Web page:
Little Artist Series / Ryan Smallman
by Little Shop Of Pins on May 03, 2021
Welcome to our Little Artist Series, a little blog where we take a deeper dive into the art and artists we love dearly.
Next up: Brazilian-based artist, Ryan Smallman!
We had the pleasure of meeting Ryan through Instagram. We wanted to create a Baby Yoda pin once we saw how adorable the child was in the Mandalorian. Within about a week of the episode airing, everyone and their mother began taking pre-orders for Baby Yoda products. While sketching out some ideas, we decided to hold off until we could create a pin that stood out from the oversaturation of what was already being released. While casually surfing through Instagram, we stumbled across Ryan’s unique image. It was brilliant and exactly what we were looking for. Since working with Ryan, we’ve also released a Joker pin inspired by M.C. Escher’s “Rind.” We’re looking forward to working with him on more amazing designs.
LSoP: Hey Ryan! Thanks for taking the time to chat with us. For those who are being introduced to you for the first time, can you give a little background on you?
Ryan: Hey, thank you! Yeah, my name is Ryan Smallman, an independent illustrator, designer and comic book artist based in São Paulo, Brasil. Originally from Grand Rapids, Michigan, but my family moved over here as missionaries when I was 6 years old and have lived here ever since! Today I’m married to my beautiful wife Beatriz and work as a full time freelance illustrator.
LSoP: You’re somewhat of a chameleon with your art style. You have hard black linework on some of your pieces and then you have some pencil-y illustrations like Joker on others. How do you decide the direction you want your piece to go?
Ryan: I like to feel out what the piece is asking for, what technique will fit the mood best, but even in my penciled pieces, there is still a defining line contour, so that is definitely the vein that runs through all my work. I love a strong, defining line, but I’ll mix it up once in a while.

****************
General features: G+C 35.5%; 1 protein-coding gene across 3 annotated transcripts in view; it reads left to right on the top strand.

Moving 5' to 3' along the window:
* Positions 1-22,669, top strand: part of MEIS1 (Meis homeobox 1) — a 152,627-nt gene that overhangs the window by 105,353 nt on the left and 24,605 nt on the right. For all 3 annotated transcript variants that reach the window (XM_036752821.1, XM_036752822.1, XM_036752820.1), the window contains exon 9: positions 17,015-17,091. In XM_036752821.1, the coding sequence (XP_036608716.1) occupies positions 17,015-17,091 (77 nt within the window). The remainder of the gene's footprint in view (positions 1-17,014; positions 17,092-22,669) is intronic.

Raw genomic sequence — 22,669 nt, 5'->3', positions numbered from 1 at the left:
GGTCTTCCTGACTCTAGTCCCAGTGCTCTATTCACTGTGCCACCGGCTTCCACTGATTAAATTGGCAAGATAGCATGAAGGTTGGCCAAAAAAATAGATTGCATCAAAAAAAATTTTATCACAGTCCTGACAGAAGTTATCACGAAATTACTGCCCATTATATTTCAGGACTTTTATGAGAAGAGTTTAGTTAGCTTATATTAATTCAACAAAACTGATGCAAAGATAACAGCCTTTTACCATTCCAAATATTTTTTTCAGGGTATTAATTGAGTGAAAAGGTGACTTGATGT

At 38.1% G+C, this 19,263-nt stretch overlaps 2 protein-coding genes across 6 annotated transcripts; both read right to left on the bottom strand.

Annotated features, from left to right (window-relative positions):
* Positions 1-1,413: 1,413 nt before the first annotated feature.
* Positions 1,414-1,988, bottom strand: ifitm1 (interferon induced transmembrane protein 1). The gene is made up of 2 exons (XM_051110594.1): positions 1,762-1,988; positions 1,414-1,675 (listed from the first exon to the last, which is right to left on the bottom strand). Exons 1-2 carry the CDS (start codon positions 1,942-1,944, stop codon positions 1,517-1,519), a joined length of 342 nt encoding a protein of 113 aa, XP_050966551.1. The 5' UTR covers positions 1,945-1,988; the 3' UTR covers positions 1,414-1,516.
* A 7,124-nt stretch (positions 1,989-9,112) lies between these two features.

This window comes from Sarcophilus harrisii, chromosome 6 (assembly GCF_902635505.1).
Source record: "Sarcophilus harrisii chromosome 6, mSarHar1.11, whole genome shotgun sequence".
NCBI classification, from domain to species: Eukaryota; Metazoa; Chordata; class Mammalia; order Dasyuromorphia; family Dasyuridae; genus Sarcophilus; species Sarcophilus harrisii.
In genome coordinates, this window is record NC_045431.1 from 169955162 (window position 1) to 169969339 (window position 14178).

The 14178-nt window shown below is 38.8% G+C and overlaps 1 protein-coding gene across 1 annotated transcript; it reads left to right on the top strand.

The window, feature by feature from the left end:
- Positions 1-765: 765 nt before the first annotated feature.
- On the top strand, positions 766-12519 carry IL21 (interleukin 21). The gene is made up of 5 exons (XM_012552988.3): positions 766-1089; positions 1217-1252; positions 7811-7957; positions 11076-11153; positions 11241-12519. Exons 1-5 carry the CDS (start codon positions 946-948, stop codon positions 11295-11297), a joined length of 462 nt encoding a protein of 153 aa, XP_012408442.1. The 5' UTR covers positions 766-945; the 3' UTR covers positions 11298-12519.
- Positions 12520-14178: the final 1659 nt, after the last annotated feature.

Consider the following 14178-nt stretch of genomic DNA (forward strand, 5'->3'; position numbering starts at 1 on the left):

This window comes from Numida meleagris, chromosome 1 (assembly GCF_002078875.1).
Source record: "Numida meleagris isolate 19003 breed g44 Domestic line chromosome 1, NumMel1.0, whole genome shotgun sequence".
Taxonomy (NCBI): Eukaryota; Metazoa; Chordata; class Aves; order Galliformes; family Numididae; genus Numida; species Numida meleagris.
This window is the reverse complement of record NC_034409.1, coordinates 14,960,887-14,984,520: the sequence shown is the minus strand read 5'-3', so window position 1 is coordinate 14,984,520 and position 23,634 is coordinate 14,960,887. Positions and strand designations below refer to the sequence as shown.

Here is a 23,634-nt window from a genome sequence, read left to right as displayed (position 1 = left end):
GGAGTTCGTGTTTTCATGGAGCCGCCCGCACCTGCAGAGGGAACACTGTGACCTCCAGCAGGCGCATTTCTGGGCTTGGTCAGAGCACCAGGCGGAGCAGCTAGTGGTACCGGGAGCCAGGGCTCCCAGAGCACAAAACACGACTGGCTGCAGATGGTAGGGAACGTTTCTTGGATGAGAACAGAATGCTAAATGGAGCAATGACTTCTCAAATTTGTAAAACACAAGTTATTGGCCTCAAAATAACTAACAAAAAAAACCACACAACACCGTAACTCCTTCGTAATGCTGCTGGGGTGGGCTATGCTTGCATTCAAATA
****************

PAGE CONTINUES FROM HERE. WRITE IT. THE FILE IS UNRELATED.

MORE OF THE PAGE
LSoP: Like the US, Brazil was hit really hard with COVID-19 cases and was forced into a crazy lockdown. Did you find yourself more creative or did you suffer from artist block like some others?
Ryan: Actually, as terrible as it sounds, the lockdown has had quite the silver lining for me personally. I was art directing for 3 years at a large entertainment website here (Omelete) that runs the biggest comic-con in the world (CCXP) and in march, when we switched to home office, all that extra time at home helped me wind down and really think about my ambitions, eventually leading me to the decision of quitting my job there and going into freelance, which has been working out spectacularly! As far as creativity, the gaps between highs and lows are bigger than ever, especially with the state of the world, but I’ve been able to balance it reasonably well. Can’t wait for things to get better though.
LSoP: What’s your process like? Do you tend to power through a piece and get it done ASAP so you can move to the next or do you like to take your time and step away here and there until you’re finally like, “There’s nothing else I can do to improve this piece?”